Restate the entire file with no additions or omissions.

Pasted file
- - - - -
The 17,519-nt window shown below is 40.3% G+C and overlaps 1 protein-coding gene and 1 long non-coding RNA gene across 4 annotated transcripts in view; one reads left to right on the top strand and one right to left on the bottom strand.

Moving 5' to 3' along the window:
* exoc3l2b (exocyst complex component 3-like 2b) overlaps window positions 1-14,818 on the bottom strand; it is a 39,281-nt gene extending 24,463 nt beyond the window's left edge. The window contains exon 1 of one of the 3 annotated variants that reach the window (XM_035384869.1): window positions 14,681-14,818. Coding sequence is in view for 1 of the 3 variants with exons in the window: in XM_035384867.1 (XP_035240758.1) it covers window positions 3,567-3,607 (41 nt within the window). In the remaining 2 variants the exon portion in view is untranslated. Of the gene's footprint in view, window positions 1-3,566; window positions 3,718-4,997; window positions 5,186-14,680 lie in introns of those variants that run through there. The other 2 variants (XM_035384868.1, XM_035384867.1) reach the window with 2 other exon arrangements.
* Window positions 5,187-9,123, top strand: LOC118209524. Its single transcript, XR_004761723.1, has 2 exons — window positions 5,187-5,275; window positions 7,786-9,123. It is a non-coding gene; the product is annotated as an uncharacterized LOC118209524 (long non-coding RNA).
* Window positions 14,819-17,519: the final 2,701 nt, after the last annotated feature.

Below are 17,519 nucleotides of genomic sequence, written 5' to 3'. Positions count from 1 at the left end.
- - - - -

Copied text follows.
The 17,519-nt window shown below is 40.3% G+C and overlaps 1 protein-coding gene and 1 long non-coding RNA gene across 4 annotated transcripts in view; one reads left to right on the top strand and one right to left on the bottom strand.

Moving 5' to 3' along the window:
* exoc3l2b (exocyst complex component 3-like 2b) overlaps window positions 1-14,818 on the bottom strand; it is a 39,281-nt gene extending 24,463 nt beyond the window's left edge. The window contains exon 1 of one of the 3 annotated variants that reach the window (XM_035384869.1): window positions 14,681-14,818. Coding sequence is in view for 1 of the 3 variants with exons in the window: in XM_035384867.1 (XP_035240758.1) it covers window positions 3,567-3,607 (41 nt within the window). In the remaining 2 variants the exon portion in view is untranslated. Of the gene's footprint in view, window positions 1-3,566; window positions 3,718-4,997; window positions 5,186-14,680 lie in introns of those variants that run through there. The other 2 variants (XM_035384868.1, XM_035384867.1) reach the window with 2 other exon arrangements.
* Window positions 5,187-9,123, top strand: LOC118209524. Its single transcript, XR_004761723.1, has 2 exons — window positions 5,187-5,275; window positions 7,786-9,123. It is a non-coding gene; the product is annotated as an uncharacterized LOC118209524 (long non-coding RNA).
* Window positions 14,819-17,519: the final 2,701 nt, after the last annotated feature.

Below are 17,519 nucleotides of genomic sequence, written 5' to 3'. Positions count from 1 at the left end.